Birmingham – the second most populous city in Great Britain – announced its bankruptcy. This was reported by the city council on Tuesday. According to officials’ expectations, the city budget deficit in the 2023-24 financial year will amount to about 87 million pounds sterling (approximately 109 million dollars).
The question of bankruptcy arose after the total amount of lawsuits against the city about wage inequality reached almost a billion dollars. The city treasury does not have funds for payments of this scale.
As noted by the BBC, the number of lawsuits against the city about wage inequality became massive more than 10 years ago. Their authors are recognized as state employees: among them are employees of city and district administrations, teachers, librarians, and social service workers. A significant part of the plaintiffs are women who proved in court that they receive less bonuses and other prescribed payments than men in the same positions – especially in traditionally “male” professions, such as scavengers or street cleaners.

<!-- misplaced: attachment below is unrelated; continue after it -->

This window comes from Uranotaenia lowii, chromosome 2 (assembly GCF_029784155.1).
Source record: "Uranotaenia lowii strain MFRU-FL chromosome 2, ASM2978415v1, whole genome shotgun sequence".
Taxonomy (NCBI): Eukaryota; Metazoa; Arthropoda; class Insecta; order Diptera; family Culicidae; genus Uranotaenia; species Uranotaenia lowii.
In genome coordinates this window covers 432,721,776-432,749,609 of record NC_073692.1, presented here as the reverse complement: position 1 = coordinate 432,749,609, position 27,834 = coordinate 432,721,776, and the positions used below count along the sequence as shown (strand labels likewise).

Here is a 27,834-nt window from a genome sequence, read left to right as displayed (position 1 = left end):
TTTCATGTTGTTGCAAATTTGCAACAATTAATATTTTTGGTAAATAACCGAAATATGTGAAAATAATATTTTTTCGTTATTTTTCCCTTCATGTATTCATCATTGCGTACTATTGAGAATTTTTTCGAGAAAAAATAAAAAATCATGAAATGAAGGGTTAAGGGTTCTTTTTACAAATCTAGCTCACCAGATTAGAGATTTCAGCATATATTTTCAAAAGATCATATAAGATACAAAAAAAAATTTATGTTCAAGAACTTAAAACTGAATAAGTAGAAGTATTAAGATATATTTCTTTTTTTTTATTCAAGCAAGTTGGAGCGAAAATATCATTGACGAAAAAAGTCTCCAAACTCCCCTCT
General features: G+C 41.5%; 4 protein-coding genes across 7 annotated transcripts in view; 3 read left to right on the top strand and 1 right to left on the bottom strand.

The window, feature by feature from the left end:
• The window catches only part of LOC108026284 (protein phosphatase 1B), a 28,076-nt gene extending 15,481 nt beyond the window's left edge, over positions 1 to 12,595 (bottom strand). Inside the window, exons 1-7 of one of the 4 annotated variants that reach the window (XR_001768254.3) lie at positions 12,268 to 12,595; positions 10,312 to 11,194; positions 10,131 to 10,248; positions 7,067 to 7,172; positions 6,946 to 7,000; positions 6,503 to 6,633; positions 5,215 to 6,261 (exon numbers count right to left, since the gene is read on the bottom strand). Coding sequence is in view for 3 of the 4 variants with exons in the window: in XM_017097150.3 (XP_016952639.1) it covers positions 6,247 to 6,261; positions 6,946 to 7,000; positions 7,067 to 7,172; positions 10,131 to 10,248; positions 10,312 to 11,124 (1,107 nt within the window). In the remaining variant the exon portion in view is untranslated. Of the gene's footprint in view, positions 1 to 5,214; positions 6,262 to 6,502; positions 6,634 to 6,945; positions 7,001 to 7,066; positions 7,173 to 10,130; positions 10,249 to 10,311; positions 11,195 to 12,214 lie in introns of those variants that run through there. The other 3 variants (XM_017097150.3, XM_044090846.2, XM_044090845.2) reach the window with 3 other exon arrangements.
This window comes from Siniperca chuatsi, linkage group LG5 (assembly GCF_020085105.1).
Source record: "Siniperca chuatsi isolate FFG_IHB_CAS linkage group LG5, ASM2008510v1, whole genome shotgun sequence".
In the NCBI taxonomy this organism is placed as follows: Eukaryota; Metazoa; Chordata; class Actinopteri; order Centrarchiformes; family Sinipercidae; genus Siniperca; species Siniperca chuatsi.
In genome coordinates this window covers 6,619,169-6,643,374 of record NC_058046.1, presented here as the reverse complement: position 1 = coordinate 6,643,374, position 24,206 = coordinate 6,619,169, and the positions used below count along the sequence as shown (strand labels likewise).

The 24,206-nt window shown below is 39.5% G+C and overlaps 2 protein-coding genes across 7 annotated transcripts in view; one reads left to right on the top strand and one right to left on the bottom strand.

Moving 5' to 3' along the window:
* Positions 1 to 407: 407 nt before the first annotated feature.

The deputy head of the Birmingham City Council, Sharon Thompson, admitted that the city is unable to pay all the claims, which she called “financial looting.” She also said that the bankruptcy was caused by the growing costs of social assistance for the adult population and a sharp drop in business income as a result of inflation.
As a result of bankruptcy, the city can suspend most of its expenses, leaving only expenses for minimal infrastructure maintenance.
- Birmingham is a city in central England with a population of more than a million people. Only London has more inhabitants – almost nine million – in Great Britain.